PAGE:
Norway is in the process of replacing the Lynx with the NHIndustries NH90. Fourteen units have been ordered, of which eight are to be used with Coast Guard vessels. Six more will be used by the Fridtjof Nansen-class frigates.[27] Operationally the helicopters are larger, with a length of 19.5 meters (64 ft), have a higher cruising speed of 259 km/h (161 mph) and have an improved range of 1,000 kilometers (620 mi).[28] The Lynxes and NH90s are based at Bardufoss Air Station.[25]



Following the dissolution of the union between Norway and Sweden in 1905 there arose a debate concerning access to fishing in Norwegian territorial waters. The predominant concern was that Swedes were fishing in Norwegian waters. Norway declared a 4-nautical-mile (7 km; 5 mi) territorial water in 1906 and instructed the navy to take action against any foreign vessels fishing in those waters.[29]

The following year British fishing vessels started fishing along the coast of Finnmark.[30] The fisheries inspection had a unarmed ship at the time, but asked for navy support. Eidsvold and Heimdal the following year was dispatched to aid.[31] The first arrest of a foreign vessel took place in 1911 of a British trawler outside Varangerfjorden.[32] The work was seasonal and was jointly financed by the Ministry of Defence and the Ministry of Fisheries. From 1914 it was entirely a military-funded operation. Later ships to participate were Farm and Valkyrje.[33]

HNoMS Nordkapp off Iceland between 1940 and 1945

From 1924 Michael Sars also participated in this work.[34] The first dedicated coast guard vessel, Fridtjof Nansen, was commissioned in 1930.[35] From 1937 it was supported by two smaller vessels, Nordkapp and Senja. Meanwhile, an espionage program was established to better locate illegal fisheries.[36] All but Nordkapp were sunk in 1940 as part of the Second World War, although Senja was raised and repaired.[37]

After the end of the war the fisheries surveillance services were reorganized. A number of whaling ships which had participated in the Arctic convoys were put into use as surveillance vessels while the navy focused on minesweeping.[38] The surveillance was supplemented with Flower-class corvettes. Three used River-class frigates were taken into use in 1956,[39] allowing Nordkapp to be decommissioned in 1956 and Senja two years later.[37] The corvettes and later the frigates were used both for fisheries inspection and held in readiness for war. They therefore incurred high operational costs, were inefficient and had a large degree of conscripts.[40]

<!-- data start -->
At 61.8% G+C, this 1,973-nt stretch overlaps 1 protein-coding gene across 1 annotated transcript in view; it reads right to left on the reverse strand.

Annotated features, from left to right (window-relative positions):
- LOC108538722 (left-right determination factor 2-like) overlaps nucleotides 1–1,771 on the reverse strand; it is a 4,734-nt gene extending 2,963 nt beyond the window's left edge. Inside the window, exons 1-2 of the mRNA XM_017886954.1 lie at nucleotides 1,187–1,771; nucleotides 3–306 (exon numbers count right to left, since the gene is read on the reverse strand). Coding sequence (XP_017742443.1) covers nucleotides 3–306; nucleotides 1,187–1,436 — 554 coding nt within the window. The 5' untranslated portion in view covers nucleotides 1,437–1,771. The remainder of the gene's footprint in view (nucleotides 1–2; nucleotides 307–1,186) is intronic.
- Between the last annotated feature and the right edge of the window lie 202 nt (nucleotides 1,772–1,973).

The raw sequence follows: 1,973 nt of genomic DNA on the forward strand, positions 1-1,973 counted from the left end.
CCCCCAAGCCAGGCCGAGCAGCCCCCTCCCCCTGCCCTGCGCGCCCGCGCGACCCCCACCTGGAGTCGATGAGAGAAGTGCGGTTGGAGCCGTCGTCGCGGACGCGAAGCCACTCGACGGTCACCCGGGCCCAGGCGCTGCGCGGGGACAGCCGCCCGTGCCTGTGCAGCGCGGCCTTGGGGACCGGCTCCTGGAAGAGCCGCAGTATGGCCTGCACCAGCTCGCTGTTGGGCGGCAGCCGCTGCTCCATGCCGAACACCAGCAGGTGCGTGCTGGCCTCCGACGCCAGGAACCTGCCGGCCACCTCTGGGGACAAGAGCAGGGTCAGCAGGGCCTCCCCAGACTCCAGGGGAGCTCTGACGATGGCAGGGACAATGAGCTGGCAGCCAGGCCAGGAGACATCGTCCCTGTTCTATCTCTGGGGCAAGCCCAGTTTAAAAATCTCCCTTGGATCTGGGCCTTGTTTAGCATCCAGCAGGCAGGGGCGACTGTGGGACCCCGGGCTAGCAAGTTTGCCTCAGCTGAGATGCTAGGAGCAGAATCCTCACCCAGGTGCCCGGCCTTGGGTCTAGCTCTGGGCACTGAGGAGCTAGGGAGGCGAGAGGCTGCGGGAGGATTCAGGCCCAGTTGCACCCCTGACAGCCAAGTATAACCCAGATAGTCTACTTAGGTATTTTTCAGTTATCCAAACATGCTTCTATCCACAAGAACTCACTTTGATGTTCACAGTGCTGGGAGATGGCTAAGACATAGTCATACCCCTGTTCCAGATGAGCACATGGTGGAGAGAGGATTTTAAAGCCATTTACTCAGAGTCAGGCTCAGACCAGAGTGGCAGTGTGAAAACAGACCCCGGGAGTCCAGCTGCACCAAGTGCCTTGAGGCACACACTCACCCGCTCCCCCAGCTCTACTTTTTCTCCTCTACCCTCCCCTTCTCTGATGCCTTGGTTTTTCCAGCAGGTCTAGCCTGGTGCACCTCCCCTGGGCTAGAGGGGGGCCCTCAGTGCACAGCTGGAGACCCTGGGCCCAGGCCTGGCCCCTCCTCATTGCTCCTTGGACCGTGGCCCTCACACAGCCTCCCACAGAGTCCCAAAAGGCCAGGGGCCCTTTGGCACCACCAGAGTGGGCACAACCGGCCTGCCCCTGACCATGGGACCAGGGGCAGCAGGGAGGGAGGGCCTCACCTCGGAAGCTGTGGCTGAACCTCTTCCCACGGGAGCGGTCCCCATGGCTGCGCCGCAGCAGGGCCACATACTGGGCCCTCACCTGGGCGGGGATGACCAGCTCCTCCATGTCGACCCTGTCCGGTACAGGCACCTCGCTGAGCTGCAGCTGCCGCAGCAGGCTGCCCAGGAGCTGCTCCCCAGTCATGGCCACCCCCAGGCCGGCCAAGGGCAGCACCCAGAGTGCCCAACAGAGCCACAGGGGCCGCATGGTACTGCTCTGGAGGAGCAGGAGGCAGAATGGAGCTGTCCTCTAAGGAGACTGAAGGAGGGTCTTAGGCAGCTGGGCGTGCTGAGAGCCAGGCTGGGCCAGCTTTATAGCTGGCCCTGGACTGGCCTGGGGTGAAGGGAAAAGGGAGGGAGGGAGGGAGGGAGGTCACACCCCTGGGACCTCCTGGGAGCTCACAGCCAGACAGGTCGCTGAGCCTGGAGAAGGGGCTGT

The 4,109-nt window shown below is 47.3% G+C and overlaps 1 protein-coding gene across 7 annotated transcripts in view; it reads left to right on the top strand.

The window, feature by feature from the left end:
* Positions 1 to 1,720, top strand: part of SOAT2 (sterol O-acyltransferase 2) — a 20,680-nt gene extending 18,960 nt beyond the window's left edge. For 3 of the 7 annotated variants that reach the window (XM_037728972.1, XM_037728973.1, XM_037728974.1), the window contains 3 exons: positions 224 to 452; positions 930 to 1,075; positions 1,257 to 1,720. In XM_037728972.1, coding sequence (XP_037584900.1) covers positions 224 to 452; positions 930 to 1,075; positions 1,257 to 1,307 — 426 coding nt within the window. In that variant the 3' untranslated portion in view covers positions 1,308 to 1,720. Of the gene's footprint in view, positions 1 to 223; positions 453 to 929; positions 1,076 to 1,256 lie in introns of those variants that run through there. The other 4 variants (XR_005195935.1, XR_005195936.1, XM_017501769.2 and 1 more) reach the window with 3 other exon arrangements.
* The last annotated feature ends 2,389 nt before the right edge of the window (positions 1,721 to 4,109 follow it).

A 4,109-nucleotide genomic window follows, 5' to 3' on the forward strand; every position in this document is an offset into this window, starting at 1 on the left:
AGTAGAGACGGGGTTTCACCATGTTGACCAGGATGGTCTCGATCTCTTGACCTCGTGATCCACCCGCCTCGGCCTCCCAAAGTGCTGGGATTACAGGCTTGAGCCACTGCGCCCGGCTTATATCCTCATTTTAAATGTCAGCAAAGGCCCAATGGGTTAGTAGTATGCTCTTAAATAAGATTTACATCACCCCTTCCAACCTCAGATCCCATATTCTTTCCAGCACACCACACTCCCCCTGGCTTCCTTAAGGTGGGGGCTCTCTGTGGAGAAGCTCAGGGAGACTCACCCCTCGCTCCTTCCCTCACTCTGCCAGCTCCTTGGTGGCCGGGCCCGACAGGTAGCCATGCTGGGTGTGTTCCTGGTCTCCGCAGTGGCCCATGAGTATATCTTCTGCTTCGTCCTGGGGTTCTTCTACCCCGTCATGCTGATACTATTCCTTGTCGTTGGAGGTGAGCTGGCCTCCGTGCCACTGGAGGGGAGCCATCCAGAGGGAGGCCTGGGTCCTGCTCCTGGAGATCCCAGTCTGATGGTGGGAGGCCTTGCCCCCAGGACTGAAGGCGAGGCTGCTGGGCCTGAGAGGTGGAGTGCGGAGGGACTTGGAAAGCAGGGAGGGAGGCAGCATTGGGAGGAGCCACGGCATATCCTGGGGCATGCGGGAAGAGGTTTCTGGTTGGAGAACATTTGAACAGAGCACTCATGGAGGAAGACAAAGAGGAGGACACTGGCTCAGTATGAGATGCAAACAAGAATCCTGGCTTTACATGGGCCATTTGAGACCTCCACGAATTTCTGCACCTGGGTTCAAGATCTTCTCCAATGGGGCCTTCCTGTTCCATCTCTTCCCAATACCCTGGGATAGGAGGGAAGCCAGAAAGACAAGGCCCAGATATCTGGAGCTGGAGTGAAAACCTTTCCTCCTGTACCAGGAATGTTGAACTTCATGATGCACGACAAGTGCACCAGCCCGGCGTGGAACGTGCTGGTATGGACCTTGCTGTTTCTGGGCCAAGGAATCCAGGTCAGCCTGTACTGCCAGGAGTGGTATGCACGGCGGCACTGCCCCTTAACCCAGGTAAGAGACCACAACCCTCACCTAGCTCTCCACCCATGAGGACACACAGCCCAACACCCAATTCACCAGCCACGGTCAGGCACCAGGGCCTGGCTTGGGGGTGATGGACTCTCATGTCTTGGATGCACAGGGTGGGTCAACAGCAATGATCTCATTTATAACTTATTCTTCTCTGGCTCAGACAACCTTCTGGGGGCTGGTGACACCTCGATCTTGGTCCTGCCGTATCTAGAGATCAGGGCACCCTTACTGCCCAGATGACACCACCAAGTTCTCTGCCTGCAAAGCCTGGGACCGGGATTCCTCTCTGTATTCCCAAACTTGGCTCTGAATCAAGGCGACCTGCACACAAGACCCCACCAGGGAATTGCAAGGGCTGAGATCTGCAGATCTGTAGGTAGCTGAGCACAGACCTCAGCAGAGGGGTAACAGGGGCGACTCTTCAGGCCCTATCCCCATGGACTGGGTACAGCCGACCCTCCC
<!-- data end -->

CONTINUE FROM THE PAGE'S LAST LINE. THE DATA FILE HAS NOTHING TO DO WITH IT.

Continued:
NoCGV Nysleppen was commissioned in 1967

The Ministry of Fisheries appointed a committee in 1958 to consider the organization, and it concluded that the inspections should be a military affair. This led to the establishment of the Military Fisheries Surveillance, which consisted of three squadrons. Two were subordinate to the Navy Commands in Northern and Western Norway, respectively, while the third, serving the Oslofjord, was subordinate to the Oslo office.[40] Meanwhile, work started on planning a new class of patrol vessels,[41] which resulted in the commissioning of the Farm-class patrol vessel in 1962 and 1963.[42] They were supplemented in 1964 by the used civilian Andenes-class patrol vessels.[43]


Norway extended its fisheries zone to 12 nautical miles (22 km; 14 mi) from 1 September 1961, although it kept the old definition of territorial waters. This followed Norway's participation in the United Nations Convention on the Law of the Sea, where there was a growing consensus for such an approach.[44] Norway signed the North East Atlantic Fisheries Commission in 1959, which took effect from 1970. This established common rules for fisheries within large parts of the European North Atlantic and standardized the inspection regimes.[45]

The surveillance ships carried out inspections during the fishing season and regularly caught foreign vessels using too small mesh size. However, few vessels were controlled due to the fleet's lack of suitability for the task. The issue was discussed in Parliament in 1973.[46] After negotiations with the neighboring countries, a series of trawler-free zones were established. Norway continued to work towards international agreements to secure an EEZ, led by Jens Evensen.[47]

Parallel with this work the government started considering a new organization for the fisheries surveillance. The Stoltenberg Commission, led by Thorvald Stoltenberg, was appointed in April 1974 and published its report in June 1975.[48] In Norway there has traditionally been a strong negative sentiment against allowing military forces to be used against civilians. The Military Fisheries Surveillance represented one of very few exceptions.[49] Several organizational models were discarded, including a civilian agency, a continuation of an integrated model and a virtual coast guard made up of units from various branches. Instead the commission proposed that the coast guard be organized as a separate unit under the navy. An important argument was to avoid duplicating services, such as an operative headquarter and naval bases. Meanwhile, the coast guard could act as a military presence to assert sovereignty.[48]